Bow and Stern Anchoring Best Practices
How to Set Two Anchors
Knowing a variety of stern and bow tying and anchoring techniques is essential for any boater’s toolkit. Here on the West Coast of Canada, we have such a wide variety of anchorages. Knowing which anchoring technique to use will come in handy many times over and bow and stern anchoring is one of the best since it’s so versatile.
When to Use Bow & Stern Anchoring
- Anchoring in small bays
- For mooring, if required
- Anchoring at the narrow edge of channels
- Anchoring in busy areas
- Anchoring in soft ground
- Anchoring amid shifting currents and tides
- Anchoring right over a great fishing spot
- Anchoring in a storm situation
- Anchoring at an angle that protects your boat from rolling waves
For best results when using a bow and stern anchoring technique, make sure you get plenty of practice in sheltered waters. This way, you can deploy and retrieve both anchors and cruise away in just a few simple steps. At the same time, brush up on your knot tying skills with our guide to 9 easy knots for boating.
On the West Coast of BC, we’re so lucky to have our pick of spectacular anchorages all the way around the Vancouver Island. For areas with high winds and strong currents, like Cape Scott through to Quatsino Sound, we highly recommend using the bow and stern anchoring technique. This is also an excellent technique for a calmer but tight anchorage like Telegraph Harbour, just off Chemainus. Dual anchoring techniques can also make it possible for you to sail or cruise to areas you’d only dreamed of. In fact, having a boat and knowing how to best operate it is like having a pass to some of the most exclusive and secluded destinations.
Prepare your Primary and Secondary Anchors and Lines
Find a calm space away from other traffic on the water and get your stern anchor and lines ready, making sure knots are securely tied.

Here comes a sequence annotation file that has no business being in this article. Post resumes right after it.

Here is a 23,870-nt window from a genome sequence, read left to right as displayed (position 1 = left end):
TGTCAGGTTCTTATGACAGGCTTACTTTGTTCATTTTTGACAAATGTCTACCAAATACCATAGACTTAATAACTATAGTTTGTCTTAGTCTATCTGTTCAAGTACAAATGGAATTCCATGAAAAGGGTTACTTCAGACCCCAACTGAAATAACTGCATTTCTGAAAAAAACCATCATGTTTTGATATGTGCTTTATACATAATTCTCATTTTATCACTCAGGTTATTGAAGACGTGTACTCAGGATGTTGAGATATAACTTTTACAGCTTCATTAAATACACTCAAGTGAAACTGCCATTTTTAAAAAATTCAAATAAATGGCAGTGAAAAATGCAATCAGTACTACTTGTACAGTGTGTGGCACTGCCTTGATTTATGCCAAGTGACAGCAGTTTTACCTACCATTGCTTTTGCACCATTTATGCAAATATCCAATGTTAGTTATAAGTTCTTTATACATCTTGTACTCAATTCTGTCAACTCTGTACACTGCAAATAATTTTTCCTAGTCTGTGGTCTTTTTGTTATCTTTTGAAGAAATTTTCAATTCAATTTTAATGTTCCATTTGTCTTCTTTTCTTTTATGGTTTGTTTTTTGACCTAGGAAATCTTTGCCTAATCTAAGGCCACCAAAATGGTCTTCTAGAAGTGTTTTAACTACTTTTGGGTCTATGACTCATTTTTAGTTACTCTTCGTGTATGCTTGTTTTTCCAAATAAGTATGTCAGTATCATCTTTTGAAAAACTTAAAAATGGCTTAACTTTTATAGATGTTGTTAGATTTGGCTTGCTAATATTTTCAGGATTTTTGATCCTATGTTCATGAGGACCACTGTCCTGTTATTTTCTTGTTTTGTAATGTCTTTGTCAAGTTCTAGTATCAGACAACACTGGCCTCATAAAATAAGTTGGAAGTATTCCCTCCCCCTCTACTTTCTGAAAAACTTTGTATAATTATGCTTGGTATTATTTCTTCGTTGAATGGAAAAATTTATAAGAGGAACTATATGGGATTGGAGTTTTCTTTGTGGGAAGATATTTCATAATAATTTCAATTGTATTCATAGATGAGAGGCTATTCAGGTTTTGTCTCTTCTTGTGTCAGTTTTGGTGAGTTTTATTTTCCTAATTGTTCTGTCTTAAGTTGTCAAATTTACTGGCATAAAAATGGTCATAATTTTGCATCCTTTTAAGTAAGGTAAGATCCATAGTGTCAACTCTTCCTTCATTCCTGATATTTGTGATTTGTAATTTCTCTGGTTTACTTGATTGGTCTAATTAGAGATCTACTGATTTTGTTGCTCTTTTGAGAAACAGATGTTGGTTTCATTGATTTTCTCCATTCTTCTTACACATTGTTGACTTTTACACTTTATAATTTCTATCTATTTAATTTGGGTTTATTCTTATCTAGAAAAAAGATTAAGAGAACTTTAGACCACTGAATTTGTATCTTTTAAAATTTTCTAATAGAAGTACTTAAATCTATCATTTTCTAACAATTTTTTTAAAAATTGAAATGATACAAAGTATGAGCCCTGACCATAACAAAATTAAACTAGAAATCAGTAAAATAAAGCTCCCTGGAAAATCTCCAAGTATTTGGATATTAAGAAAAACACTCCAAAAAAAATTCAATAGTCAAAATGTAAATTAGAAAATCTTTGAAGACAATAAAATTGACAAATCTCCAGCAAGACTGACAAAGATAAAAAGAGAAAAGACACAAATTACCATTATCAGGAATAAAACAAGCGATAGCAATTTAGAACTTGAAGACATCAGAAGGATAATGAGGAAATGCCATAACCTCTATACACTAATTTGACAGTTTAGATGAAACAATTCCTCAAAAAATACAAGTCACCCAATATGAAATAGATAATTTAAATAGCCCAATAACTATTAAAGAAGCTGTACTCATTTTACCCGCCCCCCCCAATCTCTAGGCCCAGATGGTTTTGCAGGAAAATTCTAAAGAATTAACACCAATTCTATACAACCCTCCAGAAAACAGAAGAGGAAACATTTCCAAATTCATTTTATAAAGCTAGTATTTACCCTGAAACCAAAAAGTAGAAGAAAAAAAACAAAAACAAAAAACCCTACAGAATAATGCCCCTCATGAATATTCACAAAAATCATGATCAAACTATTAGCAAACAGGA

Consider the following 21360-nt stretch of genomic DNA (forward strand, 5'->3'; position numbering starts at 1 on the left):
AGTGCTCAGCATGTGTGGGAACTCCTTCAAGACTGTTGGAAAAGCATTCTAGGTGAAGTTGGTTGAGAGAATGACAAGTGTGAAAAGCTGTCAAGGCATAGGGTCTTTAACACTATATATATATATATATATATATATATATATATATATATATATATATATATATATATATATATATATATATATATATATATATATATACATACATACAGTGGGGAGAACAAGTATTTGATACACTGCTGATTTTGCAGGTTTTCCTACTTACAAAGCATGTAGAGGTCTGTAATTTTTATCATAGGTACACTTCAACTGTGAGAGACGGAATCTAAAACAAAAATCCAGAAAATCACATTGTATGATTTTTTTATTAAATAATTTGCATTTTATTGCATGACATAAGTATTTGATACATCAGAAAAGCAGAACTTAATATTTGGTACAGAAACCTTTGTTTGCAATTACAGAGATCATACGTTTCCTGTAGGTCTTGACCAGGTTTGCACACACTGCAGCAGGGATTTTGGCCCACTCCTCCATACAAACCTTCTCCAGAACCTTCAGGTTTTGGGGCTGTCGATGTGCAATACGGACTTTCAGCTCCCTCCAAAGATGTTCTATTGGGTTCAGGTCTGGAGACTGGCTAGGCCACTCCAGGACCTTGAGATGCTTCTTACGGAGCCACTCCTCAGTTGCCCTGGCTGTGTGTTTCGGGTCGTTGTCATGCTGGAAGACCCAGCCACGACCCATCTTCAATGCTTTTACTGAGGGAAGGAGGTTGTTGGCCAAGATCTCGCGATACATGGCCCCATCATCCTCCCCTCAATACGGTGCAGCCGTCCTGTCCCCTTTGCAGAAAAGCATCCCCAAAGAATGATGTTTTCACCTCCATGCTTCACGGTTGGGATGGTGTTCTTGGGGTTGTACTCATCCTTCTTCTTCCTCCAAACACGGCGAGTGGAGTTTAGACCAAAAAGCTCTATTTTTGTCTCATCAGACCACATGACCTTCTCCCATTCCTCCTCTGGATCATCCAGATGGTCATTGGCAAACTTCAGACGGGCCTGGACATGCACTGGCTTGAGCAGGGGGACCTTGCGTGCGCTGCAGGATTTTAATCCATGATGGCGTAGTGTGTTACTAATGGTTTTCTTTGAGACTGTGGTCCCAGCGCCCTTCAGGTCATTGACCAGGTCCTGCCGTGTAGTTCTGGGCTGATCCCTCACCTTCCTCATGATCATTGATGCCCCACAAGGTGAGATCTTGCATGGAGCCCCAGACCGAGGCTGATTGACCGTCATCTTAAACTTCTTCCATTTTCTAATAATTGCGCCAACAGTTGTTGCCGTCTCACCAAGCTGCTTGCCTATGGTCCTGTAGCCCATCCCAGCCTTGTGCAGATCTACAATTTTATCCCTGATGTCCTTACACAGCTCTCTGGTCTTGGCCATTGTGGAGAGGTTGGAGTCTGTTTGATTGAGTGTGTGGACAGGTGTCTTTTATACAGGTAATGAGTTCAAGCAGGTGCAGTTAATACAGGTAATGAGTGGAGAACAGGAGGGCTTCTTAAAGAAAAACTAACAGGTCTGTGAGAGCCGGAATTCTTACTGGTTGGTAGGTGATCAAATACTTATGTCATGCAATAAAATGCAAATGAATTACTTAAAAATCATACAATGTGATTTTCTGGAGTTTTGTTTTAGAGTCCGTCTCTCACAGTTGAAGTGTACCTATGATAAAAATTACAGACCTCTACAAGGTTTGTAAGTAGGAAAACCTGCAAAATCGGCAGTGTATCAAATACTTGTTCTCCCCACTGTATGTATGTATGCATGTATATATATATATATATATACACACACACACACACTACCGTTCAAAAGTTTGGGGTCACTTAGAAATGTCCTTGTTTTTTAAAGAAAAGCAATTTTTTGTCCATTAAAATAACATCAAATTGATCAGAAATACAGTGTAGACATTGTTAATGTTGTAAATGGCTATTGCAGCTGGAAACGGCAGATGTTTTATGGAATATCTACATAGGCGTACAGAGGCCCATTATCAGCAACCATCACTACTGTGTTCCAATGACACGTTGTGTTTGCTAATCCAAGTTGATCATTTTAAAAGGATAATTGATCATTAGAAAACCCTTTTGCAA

- Attach a buoy and trip line using a hitch knot or anchor knot (optional) to your stern anchor’s trip line hole. A trip line and buoy allow other boaters to clearly see that you have an anchor out.
- Load the anchor and line into your dinghy, making sure your line is tied securely to the boat or through a fairlead and winch if you have them.
- Facing the wind, set your primary anchor.
- Slowly back away, paying out extra line.
- Next, you or the skipper will board the dinghy and get the stern anchor ready. Refresh your knowledge on dinghy and tender safety.
- Drop the stern anchor behind the boat on either the port or starboard side. You’ll want to angle your boat at 15 degrees off the windward swell (on a diagonal).
- Drop the stern anchor from the dinghy with a scope of minimum 5:1. This means you’ll want to anchor at 5 feet for every 1 foot of water depth.
- If you’re anchoring overnight, aim for at least a 7:1 scope. To increase length, you can add chain to the lines. Add at least 20 feet of anchor chain for best results, especially in strong winds. If there isn’t enough room to let out as much rope as you need for a good scope, you can also use a kellet for extra weight. The kellet should be placed on the mid-line of the rope. This will help to keep your anchor rode nice and horizontal in the water, keeping the boat in position.
- Take in the slack for the stern anchor and set it.
- Moving back to your primary anchor, adjust the scope as needed, making sure to pay out enough line for the secondary anchor. When you’re done, both the bow and stern anchors should be tight.
Retrieving your Anchors
- When you’re ready to keep moving, make sure your engines are ready and willing.
- Create some slack in your stern anchor line.
- If you used a tripping line and buoy, take the dinghy out to haul up the anchor. If you didn’t use a buoy and tripping line, give the bow line slack. Then move the boat back to the stern anchor drop point. Haul the anchor just like you would for your primary anchor.
- Bring your stern anchor and rode onto the boat and stow them safely.
- Secure the dinghy
- Haul in your primary anchor as you normally would and head out!
The stern and bow anchor technique takes some finesse. Be sure to practice it regularly to keep your skills sharp for when you want to anchor in a small bay or inlet. Also always make sure that you have the right anchor and ground tackle for the size of the boat and wind conditions. This is known as holding power.
For instance, a 25 foot yacht in winds of 30 knots would require holding power of 490. If this boat were using an anchor made for lighter wind conditions and a smaller boat, you’d run the risk of damaging your equipment and losing the anchor.
Our team at Van Isle Marina know that your boat is your baby, so if you have any questions or concerns about the right anchor for your yacht, check out our two-part series on anchors and anchoring or contact us for help.
Part One- Types of Anchors
Part Two- Anchoring Your Boat
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